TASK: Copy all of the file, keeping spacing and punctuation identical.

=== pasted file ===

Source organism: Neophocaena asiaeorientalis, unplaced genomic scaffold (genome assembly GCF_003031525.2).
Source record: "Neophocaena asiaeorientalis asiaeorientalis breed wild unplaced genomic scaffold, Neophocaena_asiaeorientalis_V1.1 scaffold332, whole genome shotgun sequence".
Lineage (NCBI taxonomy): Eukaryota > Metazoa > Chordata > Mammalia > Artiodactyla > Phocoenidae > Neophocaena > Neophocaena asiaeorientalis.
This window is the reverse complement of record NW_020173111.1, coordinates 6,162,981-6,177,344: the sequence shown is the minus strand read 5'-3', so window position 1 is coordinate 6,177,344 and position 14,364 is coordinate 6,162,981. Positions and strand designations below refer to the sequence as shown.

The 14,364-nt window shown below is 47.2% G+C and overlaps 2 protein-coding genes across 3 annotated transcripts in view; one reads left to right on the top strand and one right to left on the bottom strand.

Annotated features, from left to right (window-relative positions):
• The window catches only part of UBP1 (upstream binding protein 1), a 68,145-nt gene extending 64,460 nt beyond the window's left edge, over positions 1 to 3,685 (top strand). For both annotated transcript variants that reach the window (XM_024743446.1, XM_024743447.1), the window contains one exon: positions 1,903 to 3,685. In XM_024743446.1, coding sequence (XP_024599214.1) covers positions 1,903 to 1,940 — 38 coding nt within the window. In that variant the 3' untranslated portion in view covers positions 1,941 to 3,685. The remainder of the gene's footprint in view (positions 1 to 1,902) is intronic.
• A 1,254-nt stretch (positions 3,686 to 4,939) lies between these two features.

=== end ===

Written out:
Source organism: Neophocaena asiaeorientalis, unplaced genomic scaffold (genome assembly GCF_003031525.2).
Source record: "Neophocaena asiaeorientalis asiaeorientalis breed wild unplaced genomic scaffold, Neophocaena_asiaeorientalis_V1.1 scaffold332, whole genome shotgun sequence".
Lineage (NCBI taxonomy): Eukaryota > Metazoa > Chordata > Mammalia > Artiodactyla > Phocoenidae > Neophocaena > Neophocaena asiaeorientalis.
This window is the reverse complement of record NW_020173111.1, coordinates 6,162,981-6,177,344: the sequence shown is the minus strand read 5'-3', so window position 1 is coordinate 6,177,344 and position 14,364 is coordinate 6,162,981. Positions and strand designations below refer to the sequence as shown.

The 14,364-nt window shown below is 47.2% G+C and overlaps 2 protein-coding genes across 3 annotated transcripts in view; one reads left to right on the top strand and one right to left on the bottom strand.

Annotated features, from left to right (window-relative positions):
• The window catches only part of UBP1 (upstream binding protein 1), a 68,145-nt gene extending 64,460 nt beyond the window's left edge, over positions 1 to 3,685 (top strand). For both annotated transcript variants that reach the window (XM_024743446.1, XM_024743447.1), the window contains one exon: positions 1,903 to 3,685. In XM_024743446.1, coding sequence (XP_024599214.1) covers positions 1,903 to 1,940 — 38 coding nt within the window. In that variant the 3' untranslated portion in view covers positions 1,941 to 3,685. The remainder of the gene's footprint in view (positions 1 to 1,902) is intronic.
• A 1,254-nt stretch (positions 3,686 to 4,939) lies between these two features.